The floor space between these cabinets (around a metre wide and two metres long) is available for carrying gear and equipment that could not normally be carried either inside or in lockers, in a motorhome of this size. Down each side, set into the floor in front of the cabinets are tie-down eyes mounted in tracks so they can be moved to positions suitable for securing the particular load being carried. This interior configuration along with the Brevio's lift-up rear door offers the opportunity to carry significantly bulkier loads than most small motorhomes can, whether using the vehicle for leisure or as a trade/delivery vehicle.

Using the vehicle for its intended purpose for a few days certainly gave us a good insight into its strengths and weaknesses. The winning feature was the bathroom for Jill and me. At around 850mm wide the t640 bathroom is 150mm wider than the forward facing Thetford 200 series toilet it houses, and measures, fore and aft around 750mm from mirror to shower wall — a practical size for a combined toilet/shower stall. The handbasin is housed in a recess and swings out above the toilet when needed. At shower time the handbasin swings and the toilet slides into this recess aft of the bathroom and they are kept dry by a full-length shower curtain, leaving the shower stall clear and ready for action. We used the shower frequently, because it was large enough to enjoy a good shower and easy to clean up afterwards. A real surprise in an RV of this size.

On the other hand, the kitchen, while being functional, is quite small. The kitchen sink and two-burner cooktop take up most of the bench space. A folding benchtop extension is fitted but I found I needed to lower the cover over either the sink or the hobs to provide sufficient bench space for preparing and/or cooking food. We found the cupboard and refrigerator space was sufficient while we were touring. Buyers would probably fit cupboard racks for crockery and glasses. We used one of the two lockers over the kitchen bench for these items and put food in the other. The large wardrobe cupboard handled any overflow. There is a shelf over the cab that is useful for stowing small personal items like handbags, sunglasses, cameras and binoculars.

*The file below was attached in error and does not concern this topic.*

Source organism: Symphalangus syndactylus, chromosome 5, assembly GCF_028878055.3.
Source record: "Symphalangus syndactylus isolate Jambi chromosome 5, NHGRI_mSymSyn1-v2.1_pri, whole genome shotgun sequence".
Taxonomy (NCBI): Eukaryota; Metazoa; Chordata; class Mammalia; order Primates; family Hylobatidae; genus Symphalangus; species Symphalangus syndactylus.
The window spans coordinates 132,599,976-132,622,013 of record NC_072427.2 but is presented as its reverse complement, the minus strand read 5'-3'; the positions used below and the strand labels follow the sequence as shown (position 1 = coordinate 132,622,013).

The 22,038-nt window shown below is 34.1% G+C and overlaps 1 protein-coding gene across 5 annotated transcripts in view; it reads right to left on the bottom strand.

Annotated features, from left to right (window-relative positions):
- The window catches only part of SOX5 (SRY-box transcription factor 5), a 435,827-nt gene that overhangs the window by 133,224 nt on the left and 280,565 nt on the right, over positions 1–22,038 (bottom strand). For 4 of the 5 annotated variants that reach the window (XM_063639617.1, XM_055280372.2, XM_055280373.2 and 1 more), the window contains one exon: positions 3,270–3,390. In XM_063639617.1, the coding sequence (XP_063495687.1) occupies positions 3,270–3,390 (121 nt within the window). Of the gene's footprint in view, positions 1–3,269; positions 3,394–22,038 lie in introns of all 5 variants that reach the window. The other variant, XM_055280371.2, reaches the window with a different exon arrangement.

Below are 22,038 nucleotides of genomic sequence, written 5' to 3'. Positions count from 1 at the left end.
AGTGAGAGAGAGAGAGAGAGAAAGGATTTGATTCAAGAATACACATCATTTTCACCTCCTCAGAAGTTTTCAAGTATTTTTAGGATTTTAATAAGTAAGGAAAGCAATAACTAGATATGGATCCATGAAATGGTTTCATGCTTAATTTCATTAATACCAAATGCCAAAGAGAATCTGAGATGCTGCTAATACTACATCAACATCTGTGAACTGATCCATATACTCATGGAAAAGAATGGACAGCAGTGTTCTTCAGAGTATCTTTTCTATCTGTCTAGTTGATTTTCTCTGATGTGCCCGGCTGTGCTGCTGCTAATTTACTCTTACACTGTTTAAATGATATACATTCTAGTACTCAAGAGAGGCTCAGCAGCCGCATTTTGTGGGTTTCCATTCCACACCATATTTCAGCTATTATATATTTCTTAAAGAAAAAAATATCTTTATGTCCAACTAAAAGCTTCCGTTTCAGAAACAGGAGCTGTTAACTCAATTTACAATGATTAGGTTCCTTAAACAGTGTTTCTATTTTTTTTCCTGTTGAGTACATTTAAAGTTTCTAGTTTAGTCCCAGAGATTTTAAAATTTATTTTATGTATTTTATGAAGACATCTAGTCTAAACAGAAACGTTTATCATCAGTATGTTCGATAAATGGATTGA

The dinette is another compact space we found both practical and useful. Mostly we rotated the armchair cab seats and used them at mealtimes, as well as when watching TV or reading. Occasional guests used the passenger seats beside the dining table and found them comfortable enough in spite of there not being a lot of room between the table and the seats. With the table removed and stowed away these belted seats provide better-than-average travel comfort for two passengers — a good feature when taking children away in the motorhome.

The Brevio t640 is built on a Fiat chassis. This one had the 150 multijet diesel turbo engine and an automated manual transmission (ATM) gearbox. It was a delight to drive and had more than sufficient power for all the situations we encountered. We travelled through the Black Forest on the German side of the Rhine and across the Alsace Plains and through a mountainous region known as des Vosges in France — lots of narrow roads and steep inclines rising to around 1400 metres. Very picturesque and not overwhelmed with tourists.

Overnight we stayed in parking lots created by the local municipalities, specially designated for motorhomes. Known as 'stellplatz' in Germany and 'aires' in France, nearly all had facilities providing freshwater, dumping chemical toilet and greywater waste and some provided electricity. The charges were nominal; parking ranged from free to seven Euros per night, freshwater one Euro for 100 litres, and two or three Euros to dump waste, all paid at 'coin in the slot' control points. Mostly the signs were in German or French, but there was always someone willing to explain how they worked. Most of our initial contact with fellow motorhomers was made this way. In Germany we had a book (in German and we are not German speakers) that advised which towns provided stellplatz. In France we winged it. Initially, local tourist offices guided us to aires locations but then a tourist office provided us with a free aires directory (in English) for the French Alsace region which simplified forward planning. The Alsace is a wonderful region to explore by motorhome. We thought the Brevio was the perfect vehicle for us: compact enough to be easily managed; large enough to provide sufficient creature comforts; so elegant it drew admiring glances and enquiries; very economical on fuel. What more could you ask for? And compared to a panel-van conversion, the Brevio t640 gets my vote.

For more information contact Michael Becker at Smart Motorhomes on (09) 447 1087